For example, how about the effects of working remotely on social connectedness, health, and efficiency, for instance? What are the ripple impacts of buying an expensive electric car?

While there might be numbers that are assigned to figure out the social benefits of these, how can everyone know whether those numbers are accurate when they're a subjective measurement? If the calculations are wrong, there might be too few or too many resources given to the sectors that need them. By trusting the subjective social benefit results, instead of helping the society, it actually might cost the society.

So how can there be a way to create the optimal amount of goods or services? The answer is via a Pigouvian subsidy. This is a payout intended to stimulate actions with external advantages. Let's go through an example to see how this works.

A Pigouvian subsidy is a payout intended to stimulate actions with external benefits.

When COVID-19 broke out in late 2019 - early 2020, there were no vaccines available and it seemed like the entire world was on lockdown. The government was pushing for everyone to wear masks wherever they go, limit how many people are able to be in a household at one time, and were asking for everyone to get tested as soon as they possibly could if they thought they were in contact with someone who might have COVID-19 or if they were displaying any symptoms. The issue was that tests were expensive in the United States. PCR and rapid tests could cost you a pretty penny and not everyone was able or willing to pay the fee to get tested.

So what was done to encourage more people to get tested? Many urgent cares and health care clinics began offering free or reduced-price tests. This increased the number of people willing to go out and get tested to find out if they were sick or not. By doing so, more people were aware that they had to isolate themselves, call off work, etc, in order to not spread COVID-19 to others. So what would this look like mapped out?

social benefits pigouvian subsidy studysmarterFigure 1. Pigouvian subsidy, StudySmarter Originals

Getting tested for COVID-19 produces external benefits, so the marginal social benefit curve (MSB) of getting tested, is linked to the demand curve (D) pushed upward by the external benefit. Figure 1 shows that if there's no government intervention, the market produces Q0. The pink-filled triangular zone reflects the deadweight loss that could have been eliminated by creating Qsubsidy instead of Q0.

But what about a situation where the production of a product or service generates external costs—like fuel for transportation. Whether it's a car, boat, plane, train, or truck, transportation generates unsustainable amounts of greenhouse gas emissions via the burning of fossil fuels to provide petroleum-based gasoline and diesel.

Whenever a good or service, like transportation, has negative effects, there's also a discrepancy seen between marginal cost to the corporation, that we call the marginal private cost, and the marginal cost to society, that we call the marginal social cost. The marginal external cost (MEC) is the distinction between marginal private cost (MPC) and the marginal social cost (MSC) - the rise in external expenses to society from an extra piece of a commodity.

Let's see what this looks like mapped out too.

social benefits pigouvian tax studysmarterFigure 2. Pigouvian tax, StudySmarter Originals

Take a look at Figure 2. Because the production of gasoline and diesel creates external expenses, the marginal social cost curve, MSC, of gasoline and diesel relates to the supply curve, MPC, with the marginal external cost pushed higher. This illustrates that in the absence of government intervention, the market generates the quantity Q0. That market amount exceeds the socially optimum quantity of fuel production, Qtax, at which MSC intersects the demand curve, D. Here, the pink triangular region indicates the deadweight loss as a result of generating Qtax instead of Q0.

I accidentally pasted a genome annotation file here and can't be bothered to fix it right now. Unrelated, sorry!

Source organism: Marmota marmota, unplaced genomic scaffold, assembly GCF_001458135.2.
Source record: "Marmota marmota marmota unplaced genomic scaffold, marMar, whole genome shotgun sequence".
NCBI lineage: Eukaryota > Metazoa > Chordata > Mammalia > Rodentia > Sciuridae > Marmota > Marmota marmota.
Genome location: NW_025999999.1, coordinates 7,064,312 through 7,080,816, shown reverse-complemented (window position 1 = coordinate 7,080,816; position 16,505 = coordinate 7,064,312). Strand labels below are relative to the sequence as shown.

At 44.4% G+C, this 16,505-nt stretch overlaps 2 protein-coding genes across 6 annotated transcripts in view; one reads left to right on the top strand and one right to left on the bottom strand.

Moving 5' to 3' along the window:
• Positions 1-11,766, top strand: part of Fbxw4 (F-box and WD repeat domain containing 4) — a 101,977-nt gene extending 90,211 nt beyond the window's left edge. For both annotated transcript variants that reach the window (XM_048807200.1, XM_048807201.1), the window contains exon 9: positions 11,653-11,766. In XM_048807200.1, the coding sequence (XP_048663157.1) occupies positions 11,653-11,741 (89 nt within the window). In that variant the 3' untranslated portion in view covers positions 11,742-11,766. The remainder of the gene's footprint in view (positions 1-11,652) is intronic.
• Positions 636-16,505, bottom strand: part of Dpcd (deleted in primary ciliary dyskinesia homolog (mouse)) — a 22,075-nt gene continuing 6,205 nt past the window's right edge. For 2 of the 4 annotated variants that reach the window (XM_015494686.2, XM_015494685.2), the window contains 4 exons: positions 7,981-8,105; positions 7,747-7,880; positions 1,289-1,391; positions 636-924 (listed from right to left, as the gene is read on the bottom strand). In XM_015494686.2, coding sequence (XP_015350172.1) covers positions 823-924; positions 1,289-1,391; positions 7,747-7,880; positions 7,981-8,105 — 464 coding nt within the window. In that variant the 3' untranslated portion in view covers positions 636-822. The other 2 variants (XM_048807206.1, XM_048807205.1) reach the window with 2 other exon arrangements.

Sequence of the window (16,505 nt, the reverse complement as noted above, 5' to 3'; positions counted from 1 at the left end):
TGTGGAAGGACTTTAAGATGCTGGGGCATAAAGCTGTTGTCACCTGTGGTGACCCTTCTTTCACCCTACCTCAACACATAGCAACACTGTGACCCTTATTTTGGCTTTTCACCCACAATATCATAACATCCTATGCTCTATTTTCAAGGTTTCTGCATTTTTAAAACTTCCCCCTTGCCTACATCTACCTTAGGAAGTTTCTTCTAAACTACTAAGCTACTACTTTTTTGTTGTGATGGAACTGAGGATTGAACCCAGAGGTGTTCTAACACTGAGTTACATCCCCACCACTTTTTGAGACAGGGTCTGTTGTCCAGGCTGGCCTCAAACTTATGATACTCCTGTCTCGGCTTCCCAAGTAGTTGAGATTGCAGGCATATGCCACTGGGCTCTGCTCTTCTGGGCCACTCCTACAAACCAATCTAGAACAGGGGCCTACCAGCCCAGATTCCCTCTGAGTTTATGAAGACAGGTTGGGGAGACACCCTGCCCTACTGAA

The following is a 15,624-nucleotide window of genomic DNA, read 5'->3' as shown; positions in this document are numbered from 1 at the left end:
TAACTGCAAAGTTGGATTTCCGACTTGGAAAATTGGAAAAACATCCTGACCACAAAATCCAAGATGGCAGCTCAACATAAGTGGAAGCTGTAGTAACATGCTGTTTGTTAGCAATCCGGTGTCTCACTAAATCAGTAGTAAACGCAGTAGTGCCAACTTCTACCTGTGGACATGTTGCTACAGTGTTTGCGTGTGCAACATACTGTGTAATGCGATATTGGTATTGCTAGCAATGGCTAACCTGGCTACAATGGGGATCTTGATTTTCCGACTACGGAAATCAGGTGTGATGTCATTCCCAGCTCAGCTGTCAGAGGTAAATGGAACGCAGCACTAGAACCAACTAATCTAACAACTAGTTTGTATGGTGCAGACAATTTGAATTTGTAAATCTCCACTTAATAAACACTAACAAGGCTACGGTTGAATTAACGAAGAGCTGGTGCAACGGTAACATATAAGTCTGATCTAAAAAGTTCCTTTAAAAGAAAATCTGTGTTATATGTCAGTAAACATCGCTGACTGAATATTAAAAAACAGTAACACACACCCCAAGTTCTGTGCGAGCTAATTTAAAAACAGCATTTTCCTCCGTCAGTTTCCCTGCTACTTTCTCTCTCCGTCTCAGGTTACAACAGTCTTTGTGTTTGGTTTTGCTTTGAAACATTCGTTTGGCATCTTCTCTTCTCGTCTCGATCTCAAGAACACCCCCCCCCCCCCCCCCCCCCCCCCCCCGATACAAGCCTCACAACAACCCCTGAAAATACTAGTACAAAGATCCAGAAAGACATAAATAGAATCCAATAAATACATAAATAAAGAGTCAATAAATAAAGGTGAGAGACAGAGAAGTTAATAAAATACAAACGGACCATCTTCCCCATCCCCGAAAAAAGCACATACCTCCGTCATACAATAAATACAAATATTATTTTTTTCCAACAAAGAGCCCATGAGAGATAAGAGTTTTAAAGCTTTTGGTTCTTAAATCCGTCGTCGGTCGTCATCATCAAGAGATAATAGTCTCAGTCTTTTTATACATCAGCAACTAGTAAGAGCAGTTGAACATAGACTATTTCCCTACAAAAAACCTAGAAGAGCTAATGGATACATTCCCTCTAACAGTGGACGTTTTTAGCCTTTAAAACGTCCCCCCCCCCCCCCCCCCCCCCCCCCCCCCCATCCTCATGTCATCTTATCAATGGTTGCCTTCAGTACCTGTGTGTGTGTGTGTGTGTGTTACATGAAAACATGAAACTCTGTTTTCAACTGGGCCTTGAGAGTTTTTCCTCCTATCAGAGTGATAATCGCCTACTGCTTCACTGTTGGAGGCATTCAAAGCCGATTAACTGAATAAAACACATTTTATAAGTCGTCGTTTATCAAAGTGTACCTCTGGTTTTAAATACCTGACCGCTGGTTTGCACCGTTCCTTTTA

Left to its own devices, the market generates too much of a product with an external cost, and the cost to buyers is too little. A Pigouvian tax on fuel output that is equivalent to the marginal external cost brings the markets to the socially optimum production level, Qtax.

A Pigouvian tax is a tax intended to discourage actions with external costs.

Social Benefits - Key takeaways

  • Marginal social benefit refers to the whole advantage for society from creating or using a product or service.
  • Marginal private benefits are benefits that directly affect those who purchase and use a good.
  • Marginal external benefits are benefits that another person who isn't the buyer or seller gets.
  • A Pigouvian subsidy is a payout intended to stimulate actions with external benefits.
  • A Pigouvian tax is a tax intended to discourage actions with external costs.
  • The importance of social benefits is demonstrated by the fact that social benefits are arranged to suit the demands of the entirety of society, not just a part.

Frequently Asked Questions about Social Benefits

Social benefit refers to the whole advantage for society from creating or using a product or service.

Getting tested for COVID or taking the bus instead of driving a car.

The importance of social benefits is demonstrated by the fact that social benefits are arranged to suit the demands of the entirety of society, not just a part.

Marginal social benefit is the shift in benefits related to the consumption of an extra unit of an item or service.

The difference between a private and social benefit is that a private benefit is a benefit that is gained by the person or group that is directly involved in the transaction and a social benefit is the advantage for society as a whole

Final Social Benefits Quiz

Question

Define private benefit

Show answer

Answer

Private benefit refers to the situation when anyone reaps a benefit from some action or business and this benefit doesn't have to be a financial gain.

Show question

Question

Give an example of a social benefit 

Show answer

Answer

Getting tested for COVID, taking a bus instead of a car to work

Show question

Question

What's the importance of social benefits?

Show answer

Answer

The importance of social benefits is demonstrated by the fact that social benefits are arranged to suit the demands of the entirety of society, not just a part.

Show question

Question

This idea of marginal social benefit describes how a product's _____ _____ influences its cost

Show answer

Answer

social worth

Show question

Question

What's a Pigouvian tax?

Show answer

Answer

A Pigouvian tax is a tax intended to discourage actions with external costs.

Show question

Question

Social benefits are about the ____ rather than the individual.

Show answer

Answer

group

Show question